Interview.- Little known in France, the famous American poet published her first novel, Memorial Drive. In this moving story, which recounts her mother’s feminicide, she plunges us into the heart of racial discrimination and domestic violence.
In Memorial Drive, Natasha Trethewey, 2007 Pulitzer Prize for Poetry and Poet Laureate of the United States in 2012 and 2013 – an honorary title awarded in several Anglo-Saxon countries – evokes the wounds that have built her. The daughter of a mixed couple, the writer grew up in 1960s Mississippi, a fiercely segregated state where her grandmother was stuck for trying to publish her parents’ marriage banns and where her family went. saw the Ku Klux Klan burn a cross in their garden. After this childhood spent literally in the shadow of Stone Mountain – the largest monument dedicated to Confederation, sometimes nicknamed the Mount Rushmore of the South – she was confronted with another violence, that of her stepfather, Joel, who beat her mother and ended up murdering her in 1985. For three decades, she, who believed she wanted to forget at all costs, will in fact have sought how to walk until this autobiographical story of a splendid and painful beauty, where it is said that “to survive the trauma, you have to be able to tell it in the form of a story”.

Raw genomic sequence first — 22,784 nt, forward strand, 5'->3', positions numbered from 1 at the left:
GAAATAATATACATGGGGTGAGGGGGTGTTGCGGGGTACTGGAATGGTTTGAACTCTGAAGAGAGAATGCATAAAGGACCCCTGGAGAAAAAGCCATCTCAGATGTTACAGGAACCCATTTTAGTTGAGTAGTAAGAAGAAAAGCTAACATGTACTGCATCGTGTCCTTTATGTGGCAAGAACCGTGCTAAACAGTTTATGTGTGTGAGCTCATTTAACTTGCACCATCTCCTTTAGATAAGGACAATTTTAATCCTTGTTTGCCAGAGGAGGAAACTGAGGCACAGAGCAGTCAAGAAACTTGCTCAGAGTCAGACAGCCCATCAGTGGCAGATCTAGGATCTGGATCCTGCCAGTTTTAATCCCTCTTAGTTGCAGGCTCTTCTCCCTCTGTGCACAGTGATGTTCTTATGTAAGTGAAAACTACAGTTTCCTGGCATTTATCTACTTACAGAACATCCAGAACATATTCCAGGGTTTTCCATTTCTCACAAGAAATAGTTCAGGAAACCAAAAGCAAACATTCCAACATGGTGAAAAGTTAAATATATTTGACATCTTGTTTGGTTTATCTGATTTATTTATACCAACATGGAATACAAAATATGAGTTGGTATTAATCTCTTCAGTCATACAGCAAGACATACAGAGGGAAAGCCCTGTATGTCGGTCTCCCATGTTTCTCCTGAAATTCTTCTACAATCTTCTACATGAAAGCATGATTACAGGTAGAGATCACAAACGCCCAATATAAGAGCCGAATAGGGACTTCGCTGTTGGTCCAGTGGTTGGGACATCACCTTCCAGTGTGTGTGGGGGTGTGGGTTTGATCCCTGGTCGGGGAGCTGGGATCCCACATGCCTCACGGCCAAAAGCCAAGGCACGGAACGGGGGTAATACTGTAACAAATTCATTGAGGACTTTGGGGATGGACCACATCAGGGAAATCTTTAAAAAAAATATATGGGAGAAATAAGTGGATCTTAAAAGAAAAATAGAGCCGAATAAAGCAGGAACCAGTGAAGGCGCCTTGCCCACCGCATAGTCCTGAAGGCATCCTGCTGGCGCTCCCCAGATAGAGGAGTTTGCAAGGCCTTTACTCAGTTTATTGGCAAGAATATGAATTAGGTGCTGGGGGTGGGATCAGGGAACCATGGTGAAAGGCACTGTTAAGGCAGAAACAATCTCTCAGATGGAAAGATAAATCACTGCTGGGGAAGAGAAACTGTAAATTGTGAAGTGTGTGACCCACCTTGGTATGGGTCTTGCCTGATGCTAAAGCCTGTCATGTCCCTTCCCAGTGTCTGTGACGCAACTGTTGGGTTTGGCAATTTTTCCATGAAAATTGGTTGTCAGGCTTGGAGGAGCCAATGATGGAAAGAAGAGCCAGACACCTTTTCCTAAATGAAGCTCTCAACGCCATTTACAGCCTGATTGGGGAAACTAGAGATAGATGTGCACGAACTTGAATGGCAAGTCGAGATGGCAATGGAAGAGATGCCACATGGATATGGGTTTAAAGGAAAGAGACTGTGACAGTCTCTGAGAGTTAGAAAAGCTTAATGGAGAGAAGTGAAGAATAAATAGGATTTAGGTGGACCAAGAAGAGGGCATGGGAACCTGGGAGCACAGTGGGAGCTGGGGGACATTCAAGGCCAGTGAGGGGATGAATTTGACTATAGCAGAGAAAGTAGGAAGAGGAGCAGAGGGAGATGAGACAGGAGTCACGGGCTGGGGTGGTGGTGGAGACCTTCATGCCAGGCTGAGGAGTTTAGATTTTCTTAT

In video, three key figures on feminicides in France
Madame Figaro. – What made you write a story, you who are a poet?
Natasha Trethewey. – After receiving the Pulitzer for Poetry, and more after being named Poet Laureate, I was treated to newspaper articles about my journey, articles in which my mother appeared as a footnote, and always like a victim, a murdered woman. It hurt me a lot to see the role she played in my life so restricted. I decided that I had to be the one to tell her story and tell the importance she had had in my personal and artistic trajectory.
Memories and poetry
Do you think traumas shape the people we become?
Yes. Geography is a fate: being born in Mississippi, exactly a century after the state first celebrated Confederation Day (which celebrates the lost cause of continued slavery and supremacy blanche) naturally played a role in the development of my identity … Our stories are imbued with the history of the place and the people who were there before us. I have two existential wounds. One of them is linked to history, with this original sin of America, its faith in white supremacy. The other, more profound, is the loss of my mother. I think that having lost her, and having lost her after having had her with me for nineteen years, above all, made me the author that I have become. I started to write poetry to try to make sense of what happened. Lorca evokes the duende, the wound that never heals. My mother’s death is a wound that I carry that does not heal. But this is precisely this awareness of death, which underlies everything I do. I think knowing the depths of such sorrow gives me a much more intense experience of joy.